One shove. One too many dribbles. Too many bad decisions.
The Arizona Wildcats had the answers but not the headiness to beat a Wisconsin Badgers team led by inside-out center Frank Kaminsky, who scored 28 points and grabbed 11 rebounds to drop Sean Miller's team 64-63 on Saturday, the second Elite Eight loss in the Honda Center in five seasons for Arizona's head coach.
The Wildcats couldn't use the excuse of poor free throws this time.
It wasn't bad defense or any fault of anyone on the rebounding front.
Nick Johnson and T.J. McConnell, Arizona's backcourt leaders, couldn't make the plays needed to win this time around. To assign blame toward two players could be harsh, but this is what happens when the favorites are in position and the hype has been built.
Assigning blame happens because Johnson and McConnell earned it -- they've played much, much better games.
While Arizona's freshmen, Aaron Gordon and Rondae Hollis-Jefferson looked fearless, Johnson and McConnell seemed passive until it was too late. For McConnell, it was passing up open looks off ball movement and forcing long two-point jumpers, sometimes off balance. Johnson had the ability to drive by his defenders, but he often pulled back rather than attacking Kaminsky and Co. -- the UW big man was in foul trouble, by the way -- after finding lanes to the cup.
McConnell missed a go-ahead bucket with 13 seconds left, and once Arizona forced a turnover following a more-than-questionable offensive foul call on a driving Johnson, Johnson took two dribbles too many on an out-of-bounds play with 2.3 seconds left, getting up a shot well after the overtime buzzer went off.
The totals were ugly.
The Arizona backcourt went 8-for-27 and though Gordon went 3-for-11, he more than made up for it with 18 rebounds. Often, it was he and Hollis-Jefferson cleaning up bad misses by UA's veterans.
And the earthquakes felt earlier in Anaheim, Calif., fit the aftermath of the game.
Yahoo! Sports' Marc J. Spears reports Gordon has already made his decision to leave for the NBA. Gordon showed all his strengths and weaknesses before what looks like his final game at Arizona came to an end.
Leading by as many as eight points in the first half, the Wildcats got off to a strong start, but missed shots in the paint. Adjustments by Wisconsin saw the lead dwindle to three points, 28-25, by halftime. Kaminsky was the biggest threat for the Badgers, scoring eight points and grabbing six boards in the first half, but Tarczewski matched his opponent with eight points.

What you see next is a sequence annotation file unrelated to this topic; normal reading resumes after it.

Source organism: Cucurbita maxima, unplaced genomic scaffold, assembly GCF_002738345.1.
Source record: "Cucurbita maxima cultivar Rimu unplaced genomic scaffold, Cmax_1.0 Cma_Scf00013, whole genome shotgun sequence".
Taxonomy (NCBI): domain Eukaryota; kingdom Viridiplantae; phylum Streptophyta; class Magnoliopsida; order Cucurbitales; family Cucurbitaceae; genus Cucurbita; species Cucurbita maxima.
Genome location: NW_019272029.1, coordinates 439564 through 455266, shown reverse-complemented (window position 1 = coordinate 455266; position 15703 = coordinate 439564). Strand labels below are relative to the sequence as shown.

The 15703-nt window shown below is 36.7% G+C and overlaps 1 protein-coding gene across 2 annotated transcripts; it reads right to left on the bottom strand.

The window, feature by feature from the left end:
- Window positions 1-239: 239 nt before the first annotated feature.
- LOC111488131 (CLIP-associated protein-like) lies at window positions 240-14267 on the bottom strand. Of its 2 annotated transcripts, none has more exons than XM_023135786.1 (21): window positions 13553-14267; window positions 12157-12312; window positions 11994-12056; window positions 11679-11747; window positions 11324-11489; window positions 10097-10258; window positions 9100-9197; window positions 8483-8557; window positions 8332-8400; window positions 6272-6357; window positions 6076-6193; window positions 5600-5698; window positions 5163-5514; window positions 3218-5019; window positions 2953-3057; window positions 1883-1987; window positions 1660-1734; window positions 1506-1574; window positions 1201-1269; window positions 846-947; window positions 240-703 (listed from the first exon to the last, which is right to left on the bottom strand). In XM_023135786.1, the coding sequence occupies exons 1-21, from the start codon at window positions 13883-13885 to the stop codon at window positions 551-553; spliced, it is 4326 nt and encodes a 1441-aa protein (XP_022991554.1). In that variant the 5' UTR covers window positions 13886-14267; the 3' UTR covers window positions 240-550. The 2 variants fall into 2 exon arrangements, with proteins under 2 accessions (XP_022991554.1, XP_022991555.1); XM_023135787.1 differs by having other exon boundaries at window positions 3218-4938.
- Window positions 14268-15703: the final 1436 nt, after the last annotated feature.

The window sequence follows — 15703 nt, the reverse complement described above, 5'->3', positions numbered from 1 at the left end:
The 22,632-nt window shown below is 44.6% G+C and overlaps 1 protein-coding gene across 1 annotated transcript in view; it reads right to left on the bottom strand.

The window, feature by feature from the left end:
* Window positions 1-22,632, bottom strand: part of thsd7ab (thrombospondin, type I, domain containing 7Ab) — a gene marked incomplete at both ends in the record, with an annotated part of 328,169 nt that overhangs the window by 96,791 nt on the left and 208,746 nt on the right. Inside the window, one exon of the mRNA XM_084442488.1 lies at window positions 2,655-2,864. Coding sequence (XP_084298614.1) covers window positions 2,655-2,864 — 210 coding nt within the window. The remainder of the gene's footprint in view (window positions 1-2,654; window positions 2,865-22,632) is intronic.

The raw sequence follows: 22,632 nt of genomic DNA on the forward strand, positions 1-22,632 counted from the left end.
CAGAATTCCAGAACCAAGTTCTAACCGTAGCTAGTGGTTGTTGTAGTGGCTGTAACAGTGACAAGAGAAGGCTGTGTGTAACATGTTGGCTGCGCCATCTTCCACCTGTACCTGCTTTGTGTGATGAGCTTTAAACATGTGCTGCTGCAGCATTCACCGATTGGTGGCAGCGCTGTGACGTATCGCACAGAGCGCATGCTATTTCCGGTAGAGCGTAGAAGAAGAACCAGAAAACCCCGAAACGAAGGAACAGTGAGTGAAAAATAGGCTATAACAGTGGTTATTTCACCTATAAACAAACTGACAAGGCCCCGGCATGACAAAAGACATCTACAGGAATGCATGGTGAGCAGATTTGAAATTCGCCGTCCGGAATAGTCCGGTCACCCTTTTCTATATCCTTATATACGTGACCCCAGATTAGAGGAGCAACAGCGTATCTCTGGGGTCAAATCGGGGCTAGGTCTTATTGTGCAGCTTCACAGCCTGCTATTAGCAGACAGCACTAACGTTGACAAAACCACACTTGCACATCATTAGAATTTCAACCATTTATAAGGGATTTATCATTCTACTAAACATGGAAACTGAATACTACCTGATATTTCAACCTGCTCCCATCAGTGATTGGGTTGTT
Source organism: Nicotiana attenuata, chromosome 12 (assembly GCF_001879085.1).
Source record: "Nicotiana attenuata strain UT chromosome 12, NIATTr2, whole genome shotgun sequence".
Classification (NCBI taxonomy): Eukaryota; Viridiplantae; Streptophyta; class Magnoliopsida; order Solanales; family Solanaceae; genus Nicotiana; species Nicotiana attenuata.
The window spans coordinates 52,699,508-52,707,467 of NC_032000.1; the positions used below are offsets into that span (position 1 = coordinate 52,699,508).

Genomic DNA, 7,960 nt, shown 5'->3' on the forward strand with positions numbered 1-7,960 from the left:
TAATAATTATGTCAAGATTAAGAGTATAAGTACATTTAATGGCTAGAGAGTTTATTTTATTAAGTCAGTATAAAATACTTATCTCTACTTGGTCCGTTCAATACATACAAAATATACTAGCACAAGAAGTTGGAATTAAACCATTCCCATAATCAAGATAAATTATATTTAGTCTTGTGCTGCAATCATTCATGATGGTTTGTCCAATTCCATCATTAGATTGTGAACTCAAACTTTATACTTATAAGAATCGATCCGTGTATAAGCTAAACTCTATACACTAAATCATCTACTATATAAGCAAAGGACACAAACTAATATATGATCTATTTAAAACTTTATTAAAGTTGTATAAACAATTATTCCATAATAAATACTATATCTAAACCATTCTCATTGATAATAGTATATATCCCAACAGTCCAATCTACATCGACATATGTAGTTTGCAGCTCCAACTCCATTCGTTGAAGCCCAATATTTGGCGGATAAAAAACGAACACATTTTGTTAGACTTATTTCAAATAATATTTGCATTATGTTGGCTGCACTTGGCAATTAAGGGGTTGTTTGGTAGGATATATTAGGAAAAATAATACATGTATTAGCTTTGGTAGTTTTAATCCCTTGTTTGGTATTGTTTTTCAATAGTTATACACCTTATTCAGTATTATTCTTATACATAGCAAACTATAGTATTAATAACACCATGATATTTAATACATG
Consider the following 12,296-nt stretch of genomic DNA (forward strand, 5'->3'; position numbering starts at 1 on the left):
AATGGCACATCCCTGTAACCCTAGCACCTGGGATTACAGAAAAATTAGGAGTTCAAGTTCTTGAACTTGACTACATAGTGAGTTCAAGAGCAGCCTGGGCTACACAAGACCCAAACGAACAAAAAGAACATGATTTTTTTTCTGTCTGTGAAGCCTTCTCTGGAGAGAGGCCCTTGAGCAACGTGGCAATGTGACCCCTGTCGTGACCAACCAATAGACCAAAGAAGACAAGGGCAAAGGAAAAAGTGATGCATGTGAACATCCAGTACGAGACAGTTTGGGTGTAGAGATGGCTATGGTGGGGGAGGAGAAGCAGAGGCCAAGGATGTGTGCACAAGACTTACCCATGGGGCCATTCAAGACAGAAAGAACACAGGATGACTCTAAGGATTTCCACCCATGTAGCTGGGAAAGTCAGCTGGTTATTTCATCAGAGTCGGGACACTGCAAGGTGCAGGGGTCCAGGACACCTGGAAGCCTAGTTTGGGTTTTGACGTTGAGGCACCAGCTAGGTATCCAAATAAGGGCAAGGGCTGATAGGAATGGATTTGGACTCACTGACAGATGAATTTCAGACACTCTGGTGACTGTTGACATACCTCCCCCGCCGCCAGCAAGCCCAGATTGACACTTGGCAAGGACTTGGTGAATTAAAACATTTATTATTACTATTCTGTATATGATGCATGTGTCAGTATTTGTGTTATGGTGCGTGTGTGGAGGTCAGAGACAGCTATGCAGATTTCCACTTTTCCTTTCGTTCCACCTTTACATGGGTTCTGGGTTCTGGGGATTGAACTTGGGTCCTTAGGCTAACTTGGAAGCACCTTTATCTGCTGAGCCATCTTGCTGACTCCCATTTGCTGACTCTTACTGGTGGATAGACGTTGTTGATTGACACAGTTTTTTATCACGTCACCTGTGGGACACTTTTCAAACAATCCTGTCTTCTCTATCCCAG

While Kaminsky found success spotting up and also driving by Tarczewski, Miller shot a warning signal to Bo Ryan toward the end of the half by switching his center onto freshman forward Nigel Hayes and moving Gordon onto Kaminsky.
The bad news in the first half was Wisconsin grabbing eight offensive boards -- Zeus only pulled down a single rebound in the first 20 minutes -- and keeping pace despite shooting just 36 percent. Questionable calls by the officials helped the Wildcats as much as hurt them; Kaminsky picked up two fouls in the first half.
It was Miller's team that drew more shooting fouls. The Wildcats seemed to get by their defenders with ease, and they attacked the rim much better than they did on Thursday against San Diego State.
Miller also had the ability to go deeper into his bench.
But it didn't matter to Kaminsky who was guarding him to start the second half. He went inside and out, and scored nine points in the first five-plus minutes of the second half. Wisconsin found itself leading 41-36 with 13 minutes left before Arizona's defense awoke.
Hollis-Jefferson threw down a put-back off a badly-missed jumper by Johnson to tie the game with 36 seconds left, and he and Gordon knocked around the Badgers on the glass.
In the final few minutes, Miller turned to a small lineup to match Gordon with Kaminsky, and it paid dividends. With the final possession to Wisconsin and the game tied at 54 with 30 seconds left in regulation, Gordon switched onto Wisconsin point guard Traevon Jackson and forced a short jumper.
Arizona survived but never could adjust.
It was on to overtime, and the Wildcats never found a functional offense. Arizona shot 39 percent for the game, and after an aggressive start began hesitating, the ball sticking. After going 8-for-11 from the foul stripe in the first half, the Wildcats only got to the stripe six more times.
Arizona took a blow from an officiating crew that seemed to make one mistake after another, but this was about the team that didn't get offset by either the opponent or the calls. Wisconsin won the battle of resiliency, coming from behind and in the final eight minutes refusing to let Arizona's usual defensive push bother it.
The Wildcats' weaknesses on offense haunted them, the lack of a Derrick Williams-like fearlessness killing any shot at making up for the lack of shooting or slashing -- or outright aggression.
The 2013-14 Arizona team will be remembered for defense, and maybe moreso for a what-if scenario that included Brandon Ashley.
And now comes the grieving process, something that could be short-lived for Gordon.